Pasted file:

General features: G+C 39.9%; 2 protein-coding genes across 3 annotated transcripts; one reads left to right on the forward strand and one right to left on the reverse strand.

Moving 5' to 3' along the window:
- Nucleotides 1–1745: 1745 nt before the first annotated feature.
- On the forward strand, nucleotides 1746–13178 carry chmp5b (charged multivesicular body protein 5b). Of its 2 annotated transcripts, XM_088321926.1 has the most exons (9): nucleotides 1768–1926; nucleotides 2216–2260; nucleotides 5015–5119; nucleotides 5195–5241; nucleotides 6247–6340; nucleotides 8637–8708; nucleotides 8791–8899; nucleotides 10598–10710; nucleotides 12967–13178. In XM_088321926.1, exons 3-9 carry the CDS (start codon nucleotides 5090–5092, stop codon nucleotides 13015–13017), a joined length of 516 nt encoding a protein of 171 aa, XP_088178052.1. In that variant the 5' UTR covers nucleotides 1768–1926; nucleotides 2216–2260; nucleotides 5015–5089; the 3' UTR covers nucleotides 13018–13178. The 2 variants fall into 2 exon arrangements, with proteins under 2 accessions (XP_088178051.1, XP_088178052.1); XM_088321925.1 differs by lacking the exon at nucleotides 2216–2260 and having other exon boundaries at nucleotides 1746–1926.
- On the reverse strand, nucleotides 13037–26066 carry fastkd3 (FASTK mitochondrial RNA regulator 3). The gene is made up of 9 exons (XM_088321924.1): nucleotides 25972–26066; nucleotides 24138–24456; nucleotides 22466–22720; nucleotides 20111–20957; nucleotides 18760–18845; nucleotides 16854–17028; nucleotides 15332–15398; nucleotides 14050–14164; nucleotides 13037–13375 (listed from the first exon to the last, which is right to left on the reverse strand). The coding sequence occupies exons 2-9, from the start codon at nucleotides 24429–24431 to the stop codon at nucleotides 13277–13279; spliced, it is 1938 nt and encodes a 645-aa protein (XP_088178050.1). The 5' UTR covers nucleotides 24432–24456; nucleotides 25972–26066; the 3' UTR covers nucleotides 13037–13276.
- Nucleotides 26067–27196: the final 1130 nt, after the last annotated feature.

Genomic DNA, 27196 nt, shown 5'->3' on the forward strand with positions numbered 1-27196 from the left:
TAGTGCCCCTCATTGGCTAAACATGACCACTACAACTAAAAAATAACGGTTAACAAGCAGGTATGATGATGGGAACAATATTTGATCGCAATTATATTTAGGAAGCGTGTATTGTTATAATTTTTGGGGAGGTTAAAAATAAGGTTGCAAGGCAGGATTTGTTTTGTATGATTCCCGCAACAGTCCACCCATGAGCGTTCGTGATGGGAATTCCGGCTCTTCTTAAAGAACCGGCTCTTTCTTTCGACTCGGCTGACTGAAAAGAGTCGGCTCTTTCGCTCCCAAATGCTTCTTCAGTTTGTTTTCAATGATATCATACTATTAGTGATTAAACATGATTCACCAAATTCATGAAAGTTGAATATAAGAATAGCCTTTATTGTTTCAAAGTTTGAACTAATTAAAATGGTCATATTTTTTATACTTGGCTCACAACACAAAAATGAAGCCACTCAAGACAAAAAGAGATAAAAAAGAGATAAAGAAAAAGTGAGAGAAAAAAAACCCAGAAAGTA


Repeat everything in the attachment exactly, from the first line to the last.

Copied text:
General features: G+C 39.9%; 2 protein-coding genes across 3 annotated transcripts; one reads left to right on the forward strand and one right to left on the reverse strand.

Moving 5' to 3' along the window:
- Nucleotides 1–1745: 1745 nt before the first annotated feature.
- On the forward strand, nucleotides 1746–13178 carry chmp5b (charged multivesicular body protein 5b). Of its 2 annotated transcripts, XM_088321926.1 has the most exons (9): nucleotides 1768–1926; nucleotides 2216–2260; nucleotides 5015–5119; nucleotides 5195–5241; nucleotides 6247–6340; nucleotides 8637–8708; nucleotides 8791–8899; nucleotides 10598–10710; nucleotides 12967–13178. In XM_088321926.1, exons 3-9 carry the CDS (start codon nucleotides 5090–5092, stop codon nucleotides 13015–13017), a joined length of 516 nt encoding a protein of 171 aa, XP_088178052.1. In that variant the 5' UTR covers nucleotides 1768–1926; nucleotides 2216–2260; nucleotides 5015–5089; the 3' UTR covers nucleotides 13018–13178. The 2 variants fall into 2 exon arrangements, with proteins under 2 accessions (XP_088178051.1, XP_088178052.1); XM_088321925.1 differs by lacking the exon at nucleotides 2216–2260 and having other exon boundaries at nucleotides 1746–1926.
- On the reverse strand, nucleotides 13037–26066 carry fastkd3 (FASTK mitochondrial RNA regulator 3). The gene is made up of 9 exons (XM_088321924.1): nucleotides 25972–26066; nucleotides 24138–24456; nucleotides 22466–22720; nucleotides 20111–20957; nucleotides 18760–18845; nucleotides 16854–17028; nucleotides 15332–15398; nucleotides 14050–14164; nucleotides 13037–13375 (listed from the first exon to the last, which is right to left on the reverse strand). The coding sequence occupies exons 2-9, from the start codon at nucleotides 24429–24431 to the stop codon at nucleotides 13277–13279; spliced, it is 1938 nt and encodes a 645-aa protein (XP_088178050.1). The 5' UTR covers nucleotides 24432–24456; nucleotides 25972–26066; the 3' UTR covers nucleotides 13037–13276.
- Nucleotides 26067–27196: the final 1130 nt, after the last annotated feature.

Genomic DNA, 27196 nt, shown 5'->3' on the forward strand with positions numbered 1-27196 from the left:
TAGTGCCCCTCATTGGCTAAACATGACCACTACAACTAAAAAATAACGGTTAACAAGCAGGTATGATGATGGGAACAATATTTGATCGCAATTATATTTAGGAAGCGTGTATTGTTATAATTTTTGGGGAGGTTAAAAATAAGGTTGCAAGGCAGGATTTGTTTTGTATGATTCCCGCAACAGTCCACCCATGAGCGTTCGTGATGGGAATTCCGGCTCTTCTTAAAGAACCGGCTCTTTCTTTCGACTCGGCTGACTGAAAAGAGTCGGCTCTTTCGCTCCCAAATGCTTCTTCAGTTTGTTTTCAATGATATCATACTATTAGTGATTAAACATGATTCACCAAATTCATGAAAGTTGAATATAAGAATAGCCTTTATTGTTTCAAAGTTTGAACTAATTAAAATGGTCATATTTTTTATACTTGGCTCACAACACAAAAATGAAGCCACTCAAGACAAAAAGAGATAAAAAAGAGATAAAGAAAAAGTGAGAGAAAAAAAACCCAGAAAGTA